Here, Nakamoto simply works during the day on Bitcoin. Maybe he does it while juggling a regular job, or maybe he can afford to work solely on Bitcoin during normal working hours. Either way, his activity in this case looks far less likely to lead to sleep deprivation than it would in the UK.

Clearly, timestamp data doesn’t really lend any real, conclusive weight to the London theory (even if it does exclude an Asian or Australasian location). And in actual fact, neither does an analysis of Nakamoto’s spelling.

Yes, Nakamoto does do things like write “colour” instead of “color”. He also writes “grey” rather than “gray”.

Satoshi color vs colour

Source: Bitcoin Forum

But he also uses the “-ize” ending quite regularly, despite also using “-ise” from time to time.

satoshi ise vs ize again

Source: Bitcoin Forum

Satoshi language

Source: Bitcoin Forum

Satoshi spelling

Looking at his posts in the Bitcoin Forum, he actually uses the “-ize” suffix more than the British “-ise” (emails written to Hal Finney also exclusively use “-ize”). This weakens the idea that he was in the UK and/or is British, even if it doesn’t discount it.

Lastly, the use of the Times headline is probably the best piece of evidence in support of the idea that Nakamoto was based in London. However, it’s hardly conclusive proof, since The Chain Bulletin’s researchers themselves admit that digital copies of the newspaper can be accessed by people anywhere in the world. They rhetorically ask why someone outside of the UK would go to the trouble of seeking out a digital copy of the Times’ print edition (rather than using the Times’ website, the headline of which on Jan 3, 2009 included the UK chancellor’s name). However, if the Times offers such a service, then surely there is at least some demand for it.

Bitcoin Was Created By More Than One Person

In conclusion, the available data and evidence doesn’t really prove anything, since it’s not strong enough to exclude the possibility of a North American location for Satoshi Nakamoto.

Still, this shouldn’t really be a problem to anyone who really believes in Bitcoin as a decentralized form of money. Even if Satoshi Nakamoto was only one person (and not a team of people, as some have claimed), he wouldn’t have ever conceived of Bitcoin without the efforts of others, let alone get it off the ground.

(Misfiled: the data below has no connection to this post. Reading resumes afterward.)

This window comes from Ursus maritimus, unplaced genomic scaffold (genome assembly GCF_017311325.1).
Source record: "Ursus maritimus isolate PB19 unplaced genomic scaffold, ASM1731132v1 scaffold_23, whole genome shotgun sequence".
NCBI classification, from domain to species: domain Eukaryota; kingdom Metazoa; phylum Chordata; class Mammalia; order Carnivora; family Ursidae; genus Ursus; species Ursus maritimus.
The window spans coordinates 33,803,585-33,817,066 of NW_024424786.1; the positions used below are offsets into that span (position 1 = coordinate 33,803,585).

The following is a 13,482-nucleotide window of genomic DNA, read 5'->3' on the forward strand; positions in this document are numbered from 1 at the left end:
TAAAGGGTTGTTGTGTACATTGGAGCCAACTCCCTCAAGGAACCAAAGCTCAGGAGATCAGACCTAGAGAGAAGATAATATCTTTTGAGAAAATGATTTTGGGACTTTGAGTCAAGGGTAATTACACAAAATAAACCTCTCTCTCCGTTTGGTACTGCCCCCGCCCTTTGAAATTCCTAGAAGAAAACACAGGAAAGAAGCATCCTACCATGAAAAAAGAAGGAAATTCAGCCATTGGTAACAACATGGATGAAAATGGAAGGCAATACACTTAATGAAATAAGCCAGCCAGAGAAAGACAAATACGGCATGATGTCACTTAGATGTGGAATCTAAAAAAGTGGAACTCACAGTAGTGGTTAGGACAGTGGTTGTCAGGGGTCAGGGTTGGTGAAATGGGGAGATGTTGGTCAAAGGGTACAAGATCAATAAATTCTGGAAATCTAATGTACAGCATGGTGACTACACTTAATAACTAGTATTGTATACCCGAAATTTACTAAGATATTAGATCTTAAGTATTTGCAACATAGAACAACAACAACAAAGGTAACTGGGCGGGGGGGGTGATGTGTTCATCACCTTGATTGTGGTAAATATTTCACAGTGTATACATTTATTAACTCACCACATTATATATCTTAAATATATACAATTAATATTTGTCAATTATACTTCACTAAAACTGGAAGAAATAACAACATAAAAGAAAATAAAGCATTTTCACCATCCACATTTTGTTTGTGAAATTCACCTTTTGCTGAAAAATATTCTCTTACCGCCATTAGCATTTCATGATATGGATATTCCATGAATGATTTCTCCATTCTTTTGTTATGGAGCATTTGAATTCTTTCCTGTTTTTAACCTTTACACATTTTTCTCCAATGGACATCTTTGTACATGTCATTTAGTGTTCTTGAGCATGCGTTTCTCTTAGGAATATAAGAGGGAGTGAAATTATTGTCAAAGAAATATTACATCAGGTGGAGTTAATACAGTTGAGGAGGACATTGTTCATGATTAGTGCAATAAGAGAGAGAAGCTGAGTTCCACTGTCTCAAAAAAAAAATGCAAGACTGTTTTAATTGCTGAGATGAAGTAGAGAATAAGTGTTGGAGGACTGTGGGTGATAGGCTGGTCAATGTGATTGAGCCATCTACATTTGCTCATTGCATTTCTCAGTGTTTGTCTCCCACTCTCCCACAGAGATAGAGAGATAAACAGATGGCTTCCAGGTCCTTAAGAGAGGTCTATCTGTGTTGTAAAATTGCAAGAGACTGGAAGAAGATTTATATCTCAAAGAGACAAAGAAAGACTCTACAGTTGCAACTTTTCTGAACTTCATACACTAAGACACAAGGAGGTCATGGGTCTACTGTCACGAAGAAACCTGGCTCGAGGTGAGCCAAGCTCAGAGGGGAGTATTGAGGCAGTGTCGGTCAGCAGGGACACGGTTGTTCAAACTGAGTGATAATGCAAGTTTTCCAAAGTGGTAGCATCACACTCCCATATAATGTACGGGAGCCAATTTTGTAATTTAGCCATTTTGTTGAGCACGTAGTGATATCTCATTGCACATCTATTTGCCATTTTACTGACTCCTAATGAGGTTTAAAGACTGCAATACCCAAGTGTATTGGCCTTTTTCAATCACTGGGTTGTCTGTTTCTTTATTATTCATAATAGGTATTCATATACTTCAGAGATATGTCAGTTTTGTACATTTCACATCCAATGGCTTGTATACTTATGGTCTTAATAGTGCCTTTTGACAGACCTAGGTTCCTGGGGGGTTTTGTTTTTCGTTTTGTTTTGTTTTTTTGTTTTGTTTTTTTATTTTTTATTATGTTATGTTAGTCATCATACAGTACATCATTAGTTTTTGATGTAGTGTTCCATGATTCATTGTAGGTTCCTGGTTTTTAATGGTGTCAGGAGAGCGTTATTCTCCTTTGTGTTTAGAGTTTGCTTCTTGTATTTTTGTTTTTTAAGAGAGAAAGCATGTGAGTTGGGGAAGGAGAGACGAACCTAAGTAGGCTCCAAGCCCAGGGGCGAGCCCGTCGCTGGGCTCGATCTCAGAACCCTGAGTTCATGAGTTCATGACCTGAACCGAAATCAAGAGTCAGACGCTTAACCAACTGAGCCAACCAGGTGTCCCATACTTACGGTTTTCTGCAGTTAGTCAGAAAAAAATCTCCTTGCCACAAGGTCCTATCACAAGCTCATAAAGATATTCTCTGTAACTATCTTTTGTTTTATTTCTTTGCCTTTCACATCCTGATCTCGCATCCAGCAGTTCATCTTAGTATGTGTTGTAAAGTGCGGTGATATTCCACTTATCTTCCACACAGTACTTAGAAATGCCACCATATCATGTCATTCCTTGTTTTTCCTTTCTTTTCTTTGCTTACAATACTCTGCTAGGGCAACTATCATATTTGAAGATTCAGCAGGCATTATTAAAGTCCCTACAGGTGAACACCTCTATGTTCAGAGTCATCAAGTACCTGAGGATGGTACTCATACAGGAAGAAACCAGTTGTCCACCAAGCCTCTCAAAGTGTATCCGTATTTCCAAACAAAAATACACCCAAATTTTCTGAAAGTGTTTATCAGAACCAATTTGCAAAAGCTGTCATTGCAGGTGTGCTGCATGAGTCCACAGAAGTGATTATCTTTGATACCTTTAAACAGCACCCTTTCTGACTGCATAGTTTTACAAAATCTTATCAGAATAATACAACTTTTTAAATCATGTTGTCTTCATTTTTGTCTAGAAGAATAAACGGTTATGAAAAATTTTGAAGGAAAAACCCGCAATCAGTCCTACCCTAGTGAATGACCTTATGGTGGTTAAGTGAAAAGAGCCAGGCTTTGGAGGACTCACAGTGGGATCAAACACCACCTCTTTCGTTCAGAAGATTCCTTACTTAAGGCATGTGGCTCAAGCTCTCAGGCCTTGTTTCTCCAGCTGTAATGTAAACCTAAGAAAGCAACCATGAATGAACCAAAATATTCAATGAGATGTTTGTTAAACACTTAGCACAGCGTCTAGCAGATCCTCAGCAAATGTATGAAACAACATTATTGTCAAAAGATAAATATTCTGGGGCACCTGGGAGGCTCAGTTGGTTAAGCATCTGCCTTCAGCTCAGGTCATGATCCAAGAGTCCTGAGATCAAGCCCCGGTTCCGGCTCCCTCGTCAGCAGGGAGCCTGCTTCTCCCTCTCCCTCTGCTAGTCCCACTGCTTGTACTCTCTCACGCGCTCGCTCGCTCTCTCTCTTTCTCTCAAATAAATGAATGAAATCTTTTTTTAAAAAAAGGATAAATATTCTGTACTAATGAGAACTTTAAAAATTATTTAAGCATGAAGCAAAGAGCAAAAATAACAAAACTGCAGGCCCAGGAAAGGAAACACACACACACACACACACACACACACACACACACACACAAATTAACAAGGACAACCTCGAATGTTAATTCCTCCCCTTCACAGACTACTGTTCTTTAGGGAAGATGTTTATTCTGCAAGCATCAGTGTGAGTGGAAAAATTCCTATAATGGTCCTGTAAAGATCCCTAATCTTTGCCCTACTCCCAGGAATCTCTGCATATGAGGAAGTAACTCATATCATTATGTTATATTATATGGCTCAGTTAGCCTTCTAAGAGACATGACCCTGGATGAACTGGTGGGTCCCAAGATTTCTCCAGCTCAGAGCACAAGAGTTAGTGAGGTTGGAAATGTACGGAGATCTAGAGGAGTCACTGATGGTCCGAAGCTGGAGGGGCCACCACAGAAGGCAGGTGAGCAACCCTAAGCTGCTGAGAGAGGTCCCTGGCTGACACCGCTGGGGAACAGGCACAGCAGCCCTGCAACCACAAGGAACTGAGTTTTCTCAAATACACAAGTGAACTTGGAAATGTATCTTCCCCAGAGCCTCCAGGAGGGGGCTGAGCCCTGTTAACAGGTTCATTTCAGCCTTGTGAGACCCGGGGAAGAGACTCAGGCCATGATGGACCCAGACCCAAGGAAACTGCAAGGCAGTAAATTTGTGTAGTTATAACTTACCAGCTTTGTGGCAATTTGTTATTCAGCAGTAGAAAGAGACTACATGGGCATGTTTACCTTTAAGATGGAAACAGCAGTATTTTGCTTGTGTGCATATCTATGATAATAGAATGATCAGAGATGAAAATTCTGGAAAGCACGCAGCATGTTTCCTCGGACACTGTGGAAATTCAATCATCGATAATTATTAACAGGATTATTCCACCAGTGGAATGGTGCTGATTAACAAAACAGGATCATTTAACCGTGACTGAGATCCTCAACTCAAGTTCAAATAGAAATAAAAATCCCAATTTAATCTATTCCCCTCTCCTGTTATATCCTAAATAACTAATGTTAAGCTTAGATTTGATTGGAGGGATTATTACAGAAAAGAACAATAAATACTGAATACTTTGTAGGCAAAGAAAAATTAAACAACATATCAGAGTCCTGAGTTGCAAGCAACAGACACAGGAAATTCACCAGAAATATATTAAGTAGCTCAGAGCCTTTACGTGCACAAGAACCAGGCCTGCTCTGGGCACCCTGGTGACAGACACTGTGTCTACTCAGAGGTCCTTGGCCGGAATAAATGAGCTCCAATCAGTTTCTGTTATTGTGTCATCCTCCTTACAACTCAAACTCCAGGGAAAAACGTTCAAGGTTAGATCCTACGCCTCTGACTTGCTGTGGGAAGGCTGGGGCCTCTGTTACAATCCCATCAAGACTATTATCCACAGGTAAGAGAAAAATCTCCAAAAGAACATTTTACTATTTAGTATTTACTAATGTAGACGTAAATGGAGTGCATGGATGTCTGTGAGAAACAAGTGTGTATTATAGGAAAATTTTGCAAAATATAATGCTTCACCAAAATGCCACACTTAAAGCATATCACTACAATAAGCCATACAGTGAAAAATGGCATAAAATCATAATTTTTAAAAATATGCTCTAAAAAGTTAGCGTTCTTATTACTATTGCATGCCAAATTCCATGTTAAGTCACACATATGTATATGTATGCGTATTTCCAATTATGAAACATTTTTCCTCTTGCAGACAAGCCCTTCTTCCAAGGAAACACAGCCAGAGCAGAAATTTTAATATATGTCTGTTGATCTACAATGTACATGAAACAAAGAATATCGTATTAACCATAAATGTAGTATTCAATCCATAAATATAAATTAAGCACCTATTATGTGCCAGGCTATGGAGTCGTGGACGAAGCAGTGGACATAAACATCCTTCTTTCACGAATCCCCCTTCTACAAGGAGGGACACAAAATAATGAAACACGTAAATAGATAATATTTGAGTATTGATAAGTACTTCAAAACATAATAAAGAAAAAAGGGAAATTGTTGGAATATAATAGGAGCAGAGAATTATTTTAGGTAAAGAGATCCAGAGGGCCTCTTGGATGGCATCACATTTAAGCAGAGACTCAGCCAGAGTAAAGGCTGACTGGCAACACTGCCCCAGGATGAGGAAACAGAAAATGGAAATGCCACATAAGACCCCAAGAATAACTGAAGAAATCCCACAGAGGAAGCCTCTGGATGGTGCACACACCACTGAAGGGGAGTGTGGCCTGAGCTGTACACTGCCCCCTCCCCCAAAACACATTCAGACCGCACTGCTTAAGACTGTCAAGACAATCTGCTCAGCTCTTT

People before him had devised cryptographic forms of money, such as Adam Back’s hashcash, Wei Dai’s b-money, and David Chaum’s DigiCash and ecash. These were all ideas Nakamoto used and built upon when writing his Bitcoin white paper, which referenced Back and Dai’s previous work (both proposed a proof-of-work validation mechanism).

And when Nakamoto finished his white paper, numerous cryptographers and other computer scientists were highly instrumental in testing Bitcoin and updating it, including Hal Finney, Gavin Andresen, and others. Now that Nakamoto has apparently disappeared off the face of the Earth (unless you believe he’s Craig Wright), thousands if not millions of people are now responsible for sustaining and evolving Bitcoin.

In other words, the futile hunt for the ‘real’ Satoshi Nakamoto entirely misses the point: Bitcoin is about much more than one single authority figure.

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CryptoVantage Author Simon Chandler

About the Author

Simon Chandler

Simon Chandler is a journalist based in London. He writes about technology, markets and politics, and has bylines for Forbes, Digital Trends, CCN, Wired, TechCrunch, the Verge, the Sun, the New Internationalist, and TruthOut, among many others. His Twitter handle is @_simonchandler_